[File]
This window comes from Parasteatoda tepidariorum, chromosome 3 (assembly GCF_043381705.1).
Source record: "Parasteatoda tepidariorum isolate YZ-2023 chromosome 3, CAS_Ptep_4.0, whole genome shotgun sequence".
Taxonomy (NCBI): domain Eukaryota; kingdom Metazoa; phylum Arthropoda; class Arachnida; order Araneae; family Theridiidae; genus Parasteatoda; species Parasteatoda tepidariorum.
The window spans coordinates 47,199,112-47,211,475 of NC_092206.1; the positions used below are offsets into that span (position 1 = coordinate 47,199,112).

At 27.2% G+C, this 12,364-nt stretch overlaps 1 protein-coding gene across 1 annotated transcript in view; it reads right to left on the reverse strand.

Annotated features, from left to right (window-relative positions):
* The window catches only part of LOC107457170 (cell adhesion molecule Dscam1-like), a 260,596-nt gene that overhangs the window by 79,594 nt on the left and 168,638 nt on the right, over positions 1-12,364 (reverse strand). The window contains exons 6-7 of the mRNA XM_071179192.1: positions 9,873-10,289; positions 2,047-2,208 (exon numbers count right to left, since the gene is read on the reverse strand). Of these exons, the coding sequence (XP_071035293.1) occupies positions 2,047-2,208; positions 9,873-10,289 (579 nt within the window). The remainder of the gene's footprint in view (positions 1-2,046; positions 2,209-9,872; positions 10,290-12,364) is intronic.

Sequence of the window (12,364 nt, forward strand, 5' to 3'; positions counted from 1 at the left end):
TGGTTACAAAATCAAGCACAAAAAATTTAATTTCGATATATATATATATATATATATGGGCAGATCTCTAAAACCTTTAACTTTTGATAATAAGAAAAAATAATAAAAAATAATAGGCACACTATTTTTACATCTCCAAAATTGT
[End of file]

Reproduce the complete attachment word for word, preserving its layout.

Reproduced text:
This window comes from Parasteatoda tepidariorum, chromosome 3 (assembly GCF_043381705.1).
Source record: "Parasteatoda tepidariorum isolate YZ-2023 chromosome 3, CAS_Ptep_4.0, whole genome shotgun sequence".
Taxonomy (NCBI): domain Eukaryota; kingdom Metazoa; phylum Arthropoda; class Arachnida; order Araneae; family Theridiidae; genus Parasteatoda; species Parasteatoda tepidariorum.
The window spans coordinates 47,199,112-47,211,475 of NC_092206.1; the positions used below are offsets into that span (position 1 = coordinate 47,199,112).

At 27.2% G+C, this 12,364-nt stretch overlaps 1 protein-coding gene across 1 annotated transcript in view; it reads right to left on the reverse strand.

Annotated features, from left to right (window-relative positions):
* The window catches only part of LOC107457170 (cell adhesion molecule Dscam1-like), a 260,596-nt gene that overhangs the window by 79,594 nt on the left and 168,638 nt on the right, over positions 1-12,364 (reverse strand). The window contains exons 6-7 of the mRNA XM_071179192.1: positions 9,873-10,289; positions 2,047-2,208 (exon numbers count right to left, since the gene is read on the reverse strand). Of these exons, the coding sequence (XP_071035293.1) occupies positions 2,047-2,208; positions 9,873-10,289 (579 nt within the window). The remainder of the gene's footprint in view (positions 1-2,046; positions 2,209-9,872; positions 10,290-12,364) is intronic.

Sequence of the window (12,364 nt, forward strand, 5' to 3'; positions counted from 1 at the left end):
TGGTTACAAAATCAAGCACAAAAAATTTAATTTCGATATATATATATATATATATATGGGCAGATCTCTAAAACCTTTAACTTTTGATAATAAGAAAAAATAATAAAAAATAATAGGCACACTATTTTTACATCTCCAAAATTGT